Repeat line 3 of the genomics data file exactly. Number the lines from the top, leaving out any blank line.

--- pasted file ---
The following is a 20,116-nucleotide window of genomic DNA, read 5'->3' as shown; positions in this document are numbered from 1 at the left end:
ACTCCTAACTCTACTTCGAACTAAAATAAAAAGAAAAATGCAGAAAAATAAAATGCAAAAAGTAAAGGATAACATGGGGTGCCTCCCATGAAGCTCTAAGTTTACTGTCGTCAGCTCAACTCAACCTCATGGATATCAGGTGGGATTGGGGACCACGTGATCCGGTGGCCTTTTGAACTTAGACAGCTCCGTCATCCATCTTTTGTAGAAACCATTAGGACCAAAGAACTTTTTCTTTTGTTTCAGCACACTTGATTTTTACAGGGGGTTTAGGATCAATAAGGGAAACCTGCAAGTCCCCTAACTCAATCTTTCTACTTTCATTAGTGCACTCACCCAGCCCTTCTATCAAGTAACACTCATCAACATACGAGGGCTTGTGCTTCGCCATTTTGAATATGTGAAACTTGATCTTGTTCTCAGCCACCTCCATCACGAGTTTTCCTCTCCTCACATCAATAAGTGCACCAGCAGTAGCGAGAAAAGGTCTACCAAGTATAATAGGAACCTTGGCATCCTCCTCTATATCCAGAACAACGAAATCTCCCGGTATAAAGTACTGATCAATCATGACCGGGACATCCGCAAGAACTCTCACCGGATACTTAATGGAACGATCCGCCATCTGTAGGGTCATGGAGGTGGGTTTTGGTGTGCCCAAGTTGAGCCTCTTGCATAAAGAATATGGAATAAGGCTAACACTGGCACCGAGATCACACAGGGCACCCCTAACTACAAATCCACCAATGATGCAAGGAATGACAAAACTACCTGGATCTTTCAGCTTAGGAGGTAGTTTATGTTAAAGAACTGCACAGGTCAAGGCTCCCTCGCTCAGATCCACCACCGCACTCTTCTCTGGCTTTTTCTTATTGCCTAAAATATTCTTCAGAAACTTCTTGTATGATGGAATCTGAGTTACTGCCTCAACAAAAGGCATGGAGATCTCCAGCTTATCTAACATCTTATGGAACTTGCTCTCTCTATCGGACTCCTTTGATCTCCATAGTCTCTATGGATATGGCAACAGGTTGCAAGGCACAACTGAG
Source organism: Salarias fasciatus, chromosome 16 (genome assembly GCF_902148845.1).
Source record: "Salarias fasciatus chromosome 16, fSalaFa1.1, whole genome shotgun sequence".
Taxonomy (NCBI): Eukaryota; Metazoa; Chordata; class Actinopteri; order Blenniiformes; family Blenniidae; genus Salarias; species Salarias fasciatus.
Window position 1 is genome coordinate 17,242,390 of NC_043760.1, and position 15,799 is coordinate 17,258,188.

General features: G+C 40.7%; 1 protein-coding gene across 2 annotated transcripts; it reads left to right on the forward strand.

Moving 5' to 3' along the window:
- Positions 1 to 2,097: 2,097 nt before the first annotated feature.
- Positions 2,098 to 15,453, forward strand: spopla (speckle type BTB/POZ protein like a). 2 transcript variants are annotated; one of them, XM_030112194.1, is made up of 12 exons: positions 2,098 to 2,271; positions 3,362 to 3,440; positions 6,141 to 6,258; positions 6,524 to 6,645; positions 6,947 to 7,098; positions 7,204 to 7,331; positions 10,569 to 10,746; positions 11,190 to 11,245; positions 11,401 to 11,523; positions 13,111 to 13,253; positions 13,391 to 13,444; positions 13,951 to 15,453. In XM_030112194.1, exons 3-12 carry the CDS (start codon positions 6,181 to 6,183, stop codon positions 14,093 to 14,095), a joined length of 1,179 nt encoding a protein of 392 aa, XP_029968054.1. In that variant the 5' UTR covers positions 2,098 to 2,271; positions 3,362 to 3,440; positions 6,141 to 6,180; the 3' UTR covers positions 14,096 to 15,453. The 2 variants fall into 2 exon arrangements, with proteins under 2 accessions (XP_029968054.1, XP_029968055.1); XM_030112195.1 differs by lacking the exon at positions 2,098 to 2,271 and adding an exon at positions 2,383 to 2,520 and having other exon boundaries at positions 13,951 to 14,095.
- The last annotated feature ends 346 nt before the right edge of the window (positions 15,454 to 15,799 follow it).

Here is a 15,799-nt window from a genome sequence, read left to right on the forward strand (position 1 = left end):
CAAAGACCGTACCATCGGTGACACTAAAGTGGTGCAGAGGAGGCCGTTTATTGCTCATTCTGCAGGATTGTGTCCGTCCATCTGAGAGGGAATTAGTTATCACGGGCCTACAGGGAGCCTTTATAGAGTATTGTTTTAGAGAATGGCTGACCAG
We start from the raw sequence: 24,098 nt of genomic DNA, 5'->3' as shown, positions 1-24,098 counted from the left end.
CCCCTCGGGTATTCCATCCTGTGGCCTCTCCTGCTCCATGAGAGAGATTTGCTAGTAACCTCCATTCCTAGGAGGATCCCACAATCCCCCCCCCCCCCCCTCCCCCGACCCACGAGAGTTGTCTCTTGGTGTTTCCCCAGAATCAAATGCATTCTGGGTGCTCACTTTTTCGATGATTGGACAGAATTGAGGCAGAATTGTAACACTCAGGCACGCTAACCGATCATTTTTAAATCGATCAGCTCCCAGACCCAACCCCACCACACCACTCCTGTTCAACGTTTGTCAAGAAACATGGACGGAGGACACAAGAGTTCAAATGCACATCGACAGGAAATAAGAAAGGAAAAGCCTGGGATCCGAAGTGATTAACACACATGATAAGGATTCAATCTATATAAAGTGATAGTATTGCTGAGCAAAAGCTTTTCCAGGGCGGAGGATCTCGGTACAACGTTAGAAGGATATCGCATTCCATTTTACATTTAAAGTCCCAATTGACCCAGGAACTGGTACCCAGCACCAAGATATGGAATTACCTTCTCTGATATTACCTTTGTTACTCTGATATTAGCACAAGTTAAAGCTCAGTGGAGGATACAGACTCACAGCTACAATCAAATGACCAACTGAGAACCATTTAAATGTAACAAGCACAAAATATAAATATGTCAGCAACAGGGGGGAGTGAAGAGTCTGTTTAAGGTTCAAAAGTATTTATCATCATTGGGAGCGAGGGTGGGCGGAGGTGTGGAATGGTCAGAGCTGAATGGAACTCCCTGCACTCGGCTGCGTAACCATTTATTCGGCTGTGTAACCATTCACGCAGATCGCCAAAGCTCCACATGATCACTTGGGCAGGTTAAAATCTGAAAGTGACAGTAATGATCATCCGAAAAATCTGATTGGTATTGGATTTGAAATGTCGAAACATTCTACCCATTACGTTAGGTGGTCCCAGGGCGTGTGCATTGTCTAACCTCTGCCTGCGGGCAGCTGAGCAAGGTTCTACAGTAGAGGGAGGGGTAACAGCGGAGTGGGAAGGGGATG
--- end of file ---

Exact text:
Source organism: Salarias fasciatus, chromosome 16 (genome assembly GCF_902148845.1).